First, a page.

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Good, but how good?


You'll have to indulge me here, but the players I find the most fascinating to observe in professional golf are the journeymen.

The guys who, almost by nature, avoid attention and limelight. Ironically, those who also invoke the least fascination of all to the masses.

I'm talking about the players who miss cuts once in a blue moon, but who find themselves in contention for victory equally scarcely. Every professional Tour in the world has them.

But in a sport like golf where variables such as form, timing, focus and even luck can be so temperamental, how is it that these men know almost before the tournament starts that they will likely finish roughly in a tie for 25th? Such metronomical consistency seems to defy golfing logic.

One man on the Sunshine Tour who fits this profile to a tee is Andrew Curlewis. Until last week, he had amassed more than R2 million in career prize money, a total of 25 top-10 finishes and a place in the Order of Merit's top 50 for six straight years. He also enjoyed a spell of 15 consecutive cuts made at one point.

Yet in his time making cut after cut since turning professional in 2004, he had managed just one Sunshine Tour victory - the 2007 Vodacom Origins of Golf Arabella. And only on three other occasions was he able to record a finish inside the top three.

It really is a set of numbers that defines a journeyman, and "Curly," as he is affectionately known on Tour, would likely have had few complaints about being described as such. After all, it's hardly an insult. It's a level of consistency 99.9% of professional golfers can only dream of.

But last week there were signs of change as he cruised to a second-place finish at the Vodacom Origins of Golf Langebaan. And his fine effort in the Cape was the pre-cursor to ending a victory drought in excess of six years, as on Thursday he held off the challenge of Desvonde Botes and Titch Moore to clinch a one-stroke win in the Wild Waves Challenge at Wild Coast Sun.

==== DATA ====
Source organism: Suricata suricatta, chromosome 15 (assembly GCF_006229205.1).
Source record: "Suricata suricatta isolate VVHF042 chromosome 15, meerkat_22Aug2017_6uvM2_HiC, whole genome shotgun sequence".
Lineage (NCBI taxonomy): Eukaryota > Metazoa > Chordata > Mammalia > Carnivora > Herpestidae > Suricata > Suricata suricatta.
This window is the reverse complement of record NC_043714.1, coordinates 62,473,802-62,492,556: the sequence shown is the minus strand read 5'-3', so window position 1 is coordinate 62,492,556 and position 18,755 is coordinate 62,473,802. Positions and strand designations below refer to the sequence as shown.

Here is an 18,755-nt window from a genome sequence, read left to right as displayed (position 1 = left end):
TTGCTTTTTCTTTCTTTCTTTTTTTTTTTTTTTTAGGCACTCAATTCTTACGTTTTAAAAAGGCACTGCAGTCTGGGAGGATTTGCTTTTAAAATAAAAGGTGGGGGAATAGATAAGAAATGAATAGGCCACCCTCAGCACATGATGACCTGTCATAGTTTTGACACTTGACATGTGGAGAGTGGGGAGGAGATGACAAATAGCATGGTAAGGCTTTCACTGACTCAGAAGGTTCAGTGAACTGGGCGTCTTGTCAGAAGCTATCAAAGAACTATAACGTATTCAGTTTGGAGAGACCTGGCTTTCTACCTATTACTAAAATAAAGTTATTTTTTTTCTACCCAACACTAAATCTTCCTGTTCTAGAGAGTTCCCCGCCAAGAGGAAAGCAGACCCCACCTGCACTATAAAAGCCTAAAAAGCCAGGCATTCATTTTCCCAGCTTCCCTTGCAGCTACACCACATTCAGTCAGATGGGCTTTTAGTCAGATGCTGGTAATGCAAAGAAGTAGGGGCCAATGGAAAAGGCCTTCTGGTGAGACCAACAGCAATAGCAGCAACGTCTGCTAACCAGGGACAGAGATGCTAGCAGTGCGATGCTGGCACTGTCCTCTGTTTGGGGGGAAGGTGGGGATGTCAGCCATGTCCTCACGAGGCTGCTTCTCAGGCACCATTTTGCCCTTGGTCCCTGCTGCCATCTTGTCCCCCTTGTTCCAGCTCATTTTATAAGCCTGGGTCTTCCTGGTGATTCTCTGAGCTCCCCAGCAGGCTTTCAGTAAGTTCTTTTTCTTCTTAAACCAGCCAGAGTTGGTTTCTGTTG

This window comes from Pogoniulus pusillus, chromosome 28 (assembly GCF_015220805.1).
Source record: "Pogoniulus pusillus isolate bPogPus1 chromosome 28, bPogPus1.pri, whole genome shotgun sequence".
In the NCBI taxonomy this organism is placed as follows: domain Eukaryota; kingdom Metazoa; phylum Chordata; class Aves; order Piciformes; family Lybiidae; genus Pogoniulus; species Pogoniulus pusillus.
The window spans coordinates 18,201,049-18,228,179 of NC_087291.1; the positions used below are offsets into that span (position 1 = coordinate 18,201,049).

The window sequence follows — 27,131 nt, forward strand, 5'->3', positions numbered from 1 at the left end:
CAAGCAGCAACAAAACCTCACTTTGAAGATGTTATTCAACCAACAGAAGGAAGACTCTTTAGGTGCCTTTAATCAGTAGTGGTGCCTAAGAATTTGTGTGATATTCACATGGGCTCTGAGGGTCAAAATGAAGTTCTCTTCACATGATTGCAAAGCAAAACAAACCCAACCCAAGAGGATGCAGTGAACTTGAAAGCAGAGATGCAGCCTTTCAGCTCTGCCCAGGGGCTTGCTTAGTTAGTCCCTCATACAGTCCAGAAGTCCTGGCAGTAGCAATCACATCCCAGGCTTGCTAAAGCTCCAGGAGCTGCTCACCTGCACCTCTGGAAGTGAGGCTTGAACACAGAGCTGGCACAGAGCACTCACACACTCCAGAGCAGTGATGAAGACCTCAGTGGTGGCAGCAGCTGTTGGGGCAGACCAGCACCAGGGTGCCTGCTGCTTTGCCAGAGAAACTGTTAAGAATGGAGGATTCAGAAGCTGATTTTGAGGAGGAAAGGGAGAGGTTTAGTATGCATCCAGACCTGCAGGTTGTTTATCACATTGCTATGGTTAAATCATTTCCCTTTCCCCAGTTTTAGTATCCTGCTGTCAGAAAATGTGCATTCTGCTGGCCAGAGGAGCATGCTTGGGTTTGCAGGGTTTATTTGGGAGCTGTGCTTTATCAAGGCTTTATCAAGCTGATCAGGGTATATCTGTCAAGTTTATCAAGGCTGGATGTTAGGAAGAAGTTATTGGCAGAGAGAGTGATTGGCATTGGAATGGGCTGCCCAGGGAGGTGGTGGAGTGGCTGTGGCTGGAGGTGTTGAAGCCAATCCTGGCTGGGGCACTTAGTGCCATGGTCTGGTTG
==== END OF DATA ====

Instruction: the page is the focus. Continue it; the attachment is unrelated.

When asked about his week, the 30-year old simply stated "It was some of the best golf I've played in years!"

It seems remarkable. What suddenly changes? He now has a well-established reputation for habitually hitting every fairway, his iron play is as good as anyone else's on Tour, and his short game is solid.

There isn't an overt weakness to his game, other than perhaps length off the tee. It thus might have appeared to many over the last few years that he'd simply found his niche, and perhaps even reached the limit of his ability.

But on Thursday that all changed, as consecutive birdies on the 15th and 16th holes, followed by two steely pars, closed out a final-round 65 which secured a win that had, for some time, seemed out of reach.

"It was tough to keep the belief over the last few years," the Margate professional admitted. "There have been lots of downs, and some ups. But my Mom and Dad, my girlfriend Tammy, other friends - they've kept me going.

"I just feel relief. It's been a long few years, so to give myself a chance and then hold the others off coming down the last three holes feels very special," he added.

Special it may be, but it was also a demonstration of what Curlewis is capable of. He showed his peers that he can go deep when needed, and that he certainly knows how to win.

But what does it all mean? Is this a breakthrough; a dawn of a new era for Curlewis? Will he be a regular visitor to the winner's circle in the future? Or will it prove to be a statistical anomaly as he deviates back to the norm?

Only time will tell, but I have a feeling it's a sign of things to come for the steady-swinging Curly.

Either way, he's made a significant impact in the last seven days, and next time he pegs it up, his colleagues will know that he is not just there to pick up a useful pay cheque - he's there to contend.


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